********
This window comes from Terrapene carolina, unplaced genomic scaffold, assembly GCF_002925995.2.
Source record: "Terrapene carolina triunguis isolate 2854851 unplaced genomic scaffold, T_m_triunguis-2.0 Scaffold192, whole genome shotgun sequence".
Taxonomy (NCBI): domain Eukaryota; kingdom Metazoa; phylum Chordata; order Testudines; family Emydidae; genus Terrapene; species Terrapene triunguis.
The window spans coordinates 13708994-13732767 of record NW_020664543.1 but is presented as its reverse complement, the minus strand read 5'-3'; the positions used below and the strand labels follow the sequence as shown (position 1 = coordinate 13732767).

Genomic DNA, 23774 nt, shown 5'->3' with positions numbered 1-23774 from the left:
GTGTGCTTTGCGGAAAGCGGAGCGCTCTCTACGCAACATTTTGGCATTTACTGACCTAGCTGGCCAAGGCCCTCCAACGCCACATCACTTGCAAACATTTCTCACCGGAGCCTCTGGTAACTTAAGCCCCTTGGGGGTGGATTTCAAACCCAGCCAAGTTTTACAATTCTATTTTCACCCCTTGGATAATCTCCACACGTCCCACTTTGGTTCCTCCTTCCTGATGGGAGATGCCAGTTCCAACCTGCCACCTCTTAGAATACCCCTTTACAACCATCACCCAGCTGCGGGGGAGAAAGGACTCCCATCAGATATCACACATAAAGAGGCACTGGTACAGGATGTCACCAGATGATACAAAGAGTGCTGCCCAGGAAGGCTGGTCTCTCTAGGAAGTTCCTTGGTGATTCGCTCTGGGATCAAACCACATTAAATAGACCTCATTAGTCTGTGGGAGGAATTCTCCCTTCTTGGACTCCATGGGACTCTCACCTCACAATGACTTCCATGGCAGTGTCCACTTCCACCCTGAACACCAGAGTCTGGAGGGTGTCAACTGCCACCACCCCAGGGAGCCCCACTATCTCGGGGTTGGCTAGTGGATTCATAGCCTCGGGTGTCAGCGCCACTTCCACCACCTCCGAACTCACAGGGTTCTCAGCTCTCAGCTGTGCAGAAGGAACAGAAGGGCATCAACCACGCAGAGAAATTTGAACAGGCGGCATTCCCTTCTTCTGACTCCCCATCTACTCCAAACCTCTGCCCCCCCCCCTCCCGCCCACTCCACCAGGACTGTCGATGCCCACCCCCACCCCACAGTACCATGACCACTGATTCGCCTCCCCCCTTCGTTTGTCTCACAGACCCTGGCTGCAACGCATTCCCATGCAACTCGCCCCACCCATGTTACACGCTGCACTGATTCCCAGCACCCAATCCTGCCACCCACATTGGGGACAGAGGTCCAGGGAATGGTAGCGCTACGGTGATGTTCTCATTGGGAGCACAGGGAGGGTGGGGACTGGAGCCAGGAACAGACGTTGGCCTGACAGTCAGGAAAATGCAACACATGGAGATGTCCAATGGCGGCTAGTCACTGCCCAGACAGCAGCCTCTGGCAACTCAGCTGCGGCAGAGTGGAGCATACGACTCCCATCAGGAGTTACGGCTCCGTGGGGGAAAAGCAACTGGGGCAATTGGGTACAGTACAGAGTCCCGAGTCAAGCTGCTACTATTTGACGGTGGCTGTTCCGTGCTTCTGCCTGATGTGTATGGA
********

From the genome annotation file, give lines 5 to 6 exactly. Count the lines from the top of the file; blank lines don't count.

Genomic DNA, 23774 nt, shown 5'->3' with positions numbered 1-23774 from the left:
GTGTGCTTTGCGGAAAGCGGAGCGCTCTCTACGCAACATTTTGGCATTTACTGACCTAGCTGGCCAAGGCCCTCCAACGCCACATCACTTGCAAACATTTCTCACCGGAGCCTCTGGTAACTTAAGCCCCTTGGGGGTGGATTTCAAACCCAGCCAAGTTTTACAATTCTATTTTCACCCCTTGGATAATCTCCACACGTCCCACTTTGGTTCCTCCTTCCTGATGGGAGATGCCAGTTCCAACCTGCCACCTCTTAGAATACCCCTTTACAACCATCACCCAGCTGCGGGGGAGAAAGGACTCCCATCAGATATCACACATAAAGAGGCACTGGTACAGGATGTCACCAGATGATACAAAGAGTGCTGCCCAGGAAGGCTGGTCTCTCTAGGAAGTTCCTTGGTGATTCGCTCTGGGATCAAACCACATTAAATAGACCTCATTAGTCTGTGGGAGGAATTCTCCCTTCTTGGACTCCATGGGACTCTCACCTCACAATGACTTCCATGGCAGTGTCCACTTCCACCCTGAACACCAGAGTCTGGAGGGTGTCAACTGCCACCACCCCAGGGAGCCCCACTATCTCGGGGTTGGCTAGTGGATTCATAGCCTCGGGTGTCAGCGCCACTTCCACCACCTCCGAACTCACAGGGTTCTCAGCTCTCAGCTGTGCAGAAGGAACAGAAGGGCATCAACCACGCAGAGAAATTTGAACAGGCGGCATTCCCTTCTTCTGACTCCCCATCTACTCCAAACCTCTGCCCCCCCCCCTCCCGCCCACTCCACCAGGACTGTCGATGCCCACCCCCACCCCACAGTACCATGACCACTGATTCGCCTCCCCCCTTCGTTTGTCTCACAGACCCTGGCTGCAACGCATTCCCATGCAACTCGCCCCACCCATGTTACACGCTGCACTGATTCCCAGCACCCAATCCTGCCACCCACATTGGGGACAGAGGTCCAGGGAATGGTAGCGCTACGGTGATGTTCTCATTGGGAGCACAGGGAGGGTGGGGACTGGAGCCAGGAACAGACGTTGGCCTGACAGTCAGGAAAATGCAACACATGGAGATGTCCAATGGCGGCTAGTCACTGCCCAGACAGCAGCCTCTGGCAACTCAGCTGCGGCAGAGTGGAGCATACGACTCCCATCAGGAGTTACGGCTCCGTGGGGGAAAAGCAACTGGGGCAATTGGGTACAGTACAGAGTCCCGAGTCAAGCTGCTACTATTTGACGGTGGCTGTTCCGTGCTTCTGCCTGATGTGTATGGA